Selfies are popular, to say the least.
From duck face to selfie sticks, the selfie continues to reinvent itself throughout pop culture trends.
Some selfies have even been so iconic that stars have published whole books about them (ahem, Kim Kardashian, we're looking at you).
This aside, it's no question that selfies are well engrained within culture and that it's frequently used as a way to strike common ground with other people. Why not? Just lean in and snap a pic.
Well, who would have thought that the entire selfie business may just be the thing that draws people closer to renowned works of art in galleries across the world? Google thought it would.
From the Google Arts & Culture app comes its face match feature which teasers users with the question, "is your portrait in a museum?"
The ultimate selfie test.
This is what captured our minutes this week.
1. This feature revitalized a 2-year-old app in the biggest way.
The app originally launched in 2016. It still serves the same purpose: allowing people all over the world to be able to view artwork that they may not be able to travel to and see in person.
That's a cool enough purpose on its own (not to mention smart).
But now it's the top app in both the App Store and Google Play Store.
Talk about staging a come back. Google not only built its brand awareness, but it gave people a new reason to use the app in a way that resonates with audiences everywhere. This upshot in brand awareness reminded people that there's a great app out there that can introduce them to content they might not normally get to see.
And it made the simplest switch to achieve this: Google updated how people used the app. Now people don't just have access to art, they have a personal connection to it.
The power of the selfie, everyone.
2. People love customization (and themselves).
Before you read this and think it's a condescending statement, it's not - it's just honest.
From Netflix recommendations to Spotify playlist curations, audiences love customization. They seriously gobble it up, no matter how simple it is.
Why? Because it makes them feel like the brand is speaking directly to them.
3. It's the definition of "it's the small things that count."
It's easy to get caught up in the strategy. In the minute details.
And while all of that is hugely important, it also opens the door for creators to get stuck down a vacuum, swirling out of control and losing point of the main idea behind something.
Google did the complete opposite of that and ended up making the original concepted product that much better. This is just a small reminder that sometimes the littlest changes hold the most impact.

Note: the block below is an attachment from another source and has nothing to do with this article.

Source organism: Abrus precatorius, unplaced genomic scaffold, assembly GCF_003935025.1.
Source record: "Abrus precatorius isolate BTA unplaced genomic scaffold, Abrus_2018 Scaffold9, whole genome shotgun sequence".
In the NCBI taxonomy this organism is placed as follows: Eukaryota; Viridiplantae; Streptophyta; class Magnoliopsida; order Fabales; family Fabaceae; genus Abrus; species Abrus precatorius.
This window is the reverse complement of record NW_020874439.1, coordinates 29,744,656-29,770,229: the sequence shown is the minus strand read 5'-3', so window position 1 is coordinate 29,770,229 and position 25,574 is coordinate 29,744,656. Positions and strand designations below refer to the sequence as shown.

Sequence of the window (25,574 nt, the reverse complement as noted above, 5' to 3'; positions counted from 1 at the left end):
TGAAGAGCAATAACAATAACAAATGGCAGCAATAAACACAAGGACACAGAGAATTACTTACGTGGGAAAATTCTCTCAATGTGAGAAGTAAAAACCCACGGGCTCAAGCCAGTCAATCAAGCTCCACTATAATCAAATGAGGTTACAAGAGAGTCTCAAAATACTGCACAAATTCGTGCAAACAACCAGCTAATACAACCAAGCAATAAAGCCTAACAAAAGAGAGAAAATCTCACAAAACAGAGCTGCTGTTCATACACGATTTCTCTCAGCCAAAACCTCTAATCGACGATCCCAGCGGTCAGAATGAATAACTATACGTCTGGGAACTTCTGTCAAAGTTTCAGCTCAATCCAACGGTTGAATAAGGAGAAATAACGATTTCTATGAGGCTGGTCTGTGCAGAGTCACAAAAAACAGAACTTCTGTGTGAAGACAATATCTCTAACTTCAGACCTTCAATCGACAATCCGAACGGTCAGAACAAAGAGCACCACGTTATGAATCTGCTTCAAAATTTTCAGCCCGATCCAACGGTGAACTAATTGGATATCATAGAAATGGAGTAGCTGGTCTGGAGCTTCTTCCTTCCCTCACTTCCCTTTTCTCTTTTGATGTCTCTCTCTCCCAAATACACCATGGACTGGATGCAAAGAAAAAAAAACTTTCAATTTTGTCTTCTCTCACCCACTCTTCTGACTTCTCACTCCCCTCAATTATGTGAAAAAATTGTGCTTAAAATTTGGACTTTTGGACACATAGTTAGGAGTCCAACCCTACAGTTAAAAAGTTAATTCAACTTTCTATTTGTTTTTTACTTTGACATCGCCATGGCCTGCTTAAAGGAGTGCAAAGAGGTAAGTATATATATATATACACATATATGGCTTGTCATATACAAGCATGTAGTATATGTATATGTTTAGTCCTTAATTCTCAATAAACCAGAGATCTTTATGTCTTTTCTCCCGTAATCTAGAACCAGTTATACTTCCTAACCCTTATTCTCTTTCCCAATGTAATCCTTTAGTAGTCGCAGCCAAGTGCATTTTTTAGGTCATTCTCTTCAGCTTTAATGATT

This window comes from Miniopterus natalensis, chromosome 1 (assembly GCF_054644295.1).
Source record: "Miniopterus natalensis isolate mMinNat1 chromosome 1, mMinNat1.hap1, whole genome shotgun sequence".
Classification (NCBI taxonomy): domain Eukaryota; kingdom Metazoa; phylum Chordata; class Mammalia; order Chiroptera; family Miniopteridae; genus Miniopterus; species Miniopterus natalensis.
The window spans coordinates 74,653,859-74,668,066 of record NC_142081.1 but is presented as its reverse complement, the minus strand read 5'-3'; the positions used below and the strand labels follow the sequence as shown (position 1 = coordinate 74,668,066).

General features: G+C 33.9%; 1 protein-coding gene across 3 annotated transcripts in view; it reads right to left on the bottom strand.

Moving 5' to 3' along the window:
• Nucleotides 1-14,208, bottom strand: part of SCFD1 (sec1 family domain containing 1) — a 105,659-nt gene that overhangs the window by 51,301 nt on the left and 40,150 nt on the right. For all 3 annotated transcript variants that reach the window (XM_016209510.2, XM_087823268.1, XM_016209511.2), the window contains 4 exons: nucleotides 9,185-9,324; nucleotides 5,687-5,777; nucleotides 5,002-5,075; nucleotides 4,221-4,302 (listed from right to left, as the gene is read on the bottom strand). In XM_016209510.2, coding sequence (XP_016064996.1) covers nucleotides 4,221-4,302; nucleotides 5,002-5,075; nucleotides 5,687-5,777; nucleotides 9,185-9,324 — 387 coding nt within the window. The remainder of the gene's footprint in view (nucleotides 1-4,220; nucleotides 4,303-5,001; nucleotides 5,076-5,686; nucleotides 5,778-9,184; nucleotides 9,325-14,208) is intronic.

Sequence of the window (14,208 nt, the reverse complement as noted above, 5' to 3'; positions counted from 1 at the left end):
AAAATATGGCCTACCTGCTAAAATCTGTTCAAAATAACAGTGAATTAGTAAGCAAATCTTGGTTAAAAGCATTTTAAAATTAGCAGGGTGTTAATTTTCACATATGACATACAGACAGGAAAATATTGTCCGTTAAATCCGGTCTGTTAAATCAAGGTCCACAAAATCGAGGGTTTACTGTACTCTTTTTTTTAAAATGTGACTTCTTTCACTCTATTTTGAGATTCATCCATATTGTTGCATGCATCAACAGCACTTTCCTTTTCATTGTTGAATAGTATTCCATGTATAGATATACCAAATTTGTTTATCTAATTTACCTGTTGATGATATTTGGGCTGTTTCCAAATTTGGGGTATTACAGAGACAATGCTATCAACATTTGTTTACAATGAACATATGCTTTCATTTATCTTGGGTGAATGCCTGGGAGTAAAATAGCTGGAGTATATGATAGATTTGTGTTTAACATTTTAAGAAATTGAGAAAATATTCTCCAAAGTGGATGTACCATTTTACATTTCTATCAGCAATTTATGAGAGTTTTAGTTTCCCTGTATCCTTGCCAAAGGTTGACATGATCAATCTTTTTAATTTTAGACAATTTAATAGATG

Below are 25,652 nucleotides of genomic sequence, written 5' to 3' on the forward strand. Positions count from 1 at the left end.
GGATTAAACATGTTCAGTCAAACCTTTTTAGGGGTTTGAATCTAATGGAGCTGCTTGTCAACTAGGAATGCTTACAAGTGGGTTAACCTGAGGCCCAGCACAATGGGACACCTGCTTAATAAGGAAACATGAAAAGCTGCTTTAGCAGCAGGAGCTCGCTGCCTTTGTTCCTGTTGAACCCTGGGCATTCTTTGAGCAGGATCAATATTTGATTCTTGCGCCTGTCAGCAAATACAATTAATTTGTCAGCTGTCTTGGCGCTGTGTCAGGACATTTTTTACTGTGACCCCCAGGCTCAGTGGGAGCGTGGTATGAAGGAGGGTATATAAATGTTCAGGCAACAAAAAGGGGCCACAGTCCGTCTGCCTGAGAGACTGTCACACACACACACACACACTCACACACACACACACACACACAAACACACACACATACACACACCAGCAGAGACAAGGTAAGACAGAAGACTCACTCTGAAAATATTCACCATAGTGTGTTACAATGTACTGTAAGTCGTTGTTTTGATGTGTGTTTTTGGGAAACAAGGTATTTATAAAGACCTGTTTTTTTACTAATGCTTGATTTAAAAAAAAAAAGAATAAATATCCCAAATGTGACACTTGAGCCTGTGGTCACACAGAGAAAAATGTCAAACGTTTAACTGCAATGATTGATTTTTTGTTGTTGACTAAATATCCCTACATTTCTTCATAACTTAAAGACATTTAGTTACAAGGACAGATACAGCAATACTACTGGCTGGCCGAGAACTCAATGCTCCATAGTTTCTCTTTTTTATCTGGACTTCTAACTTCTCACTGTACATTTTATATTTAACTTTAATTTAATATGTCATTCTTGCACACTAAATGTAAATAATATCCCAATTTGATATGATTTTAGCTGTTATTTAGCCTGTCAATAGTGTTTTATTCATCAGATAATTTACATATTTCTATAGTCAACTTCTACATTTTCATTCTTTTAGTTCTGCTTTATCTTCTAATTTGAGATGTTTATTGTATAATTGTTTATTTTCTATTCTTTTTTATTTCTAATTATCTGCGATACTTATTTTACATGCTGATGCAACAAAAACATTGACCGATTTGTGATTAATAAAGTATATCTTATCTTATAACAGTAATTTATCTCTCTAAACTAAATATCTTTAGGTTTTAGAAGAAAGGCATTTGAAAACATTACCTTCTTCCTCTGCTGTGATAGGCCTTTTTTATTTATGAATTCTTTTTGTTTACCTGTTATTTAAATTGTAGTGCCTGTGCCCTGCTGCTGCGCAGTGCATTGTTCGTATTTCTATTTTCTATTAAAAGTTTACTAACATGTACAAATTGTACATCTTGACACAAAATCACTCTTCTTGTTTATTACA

5. The app update challenges us to think about tech safety and privacy.
For the record, and as reported by the Washington Post:
Google says that the selfies are not being used to train machine learning programs, build a database of faces or for any other purpose. “Google is not using these selfies for anything other than art matches,” said Patrick Lenihan, a company spokesman.
The app only stores your photos for the time it takes to match you up with a work of art already in its database.
That said, it goes without saying that people have to be a lot more mindful of tech. We'd be willing to bet that only a small majority was curious about where their selfies were going. Most have jumped onto the app and gladly snapped a picture of themselves to get a good laugh (or grimace at a horrific match).
Going viral adds a complex level to the conversation of online safety and privacy. The speed at which content can blow up doesn't give us a chance to back track. The info is gone and we're not going to get it back.
So, whether it's brands who need to be more upfront about such safety concerns or consumers being more responsible (actually, it's just BOTH of these things), measures have to be put in place to ensure we can counteract the risk.
Congrats to Google on creating an update that people actually want to know more about - people who update blindly, we're talking to you.
At the end of the day, people engage with content by lending their minutes. Content is successful when its battery is fully charged with attention.
What will win this week?
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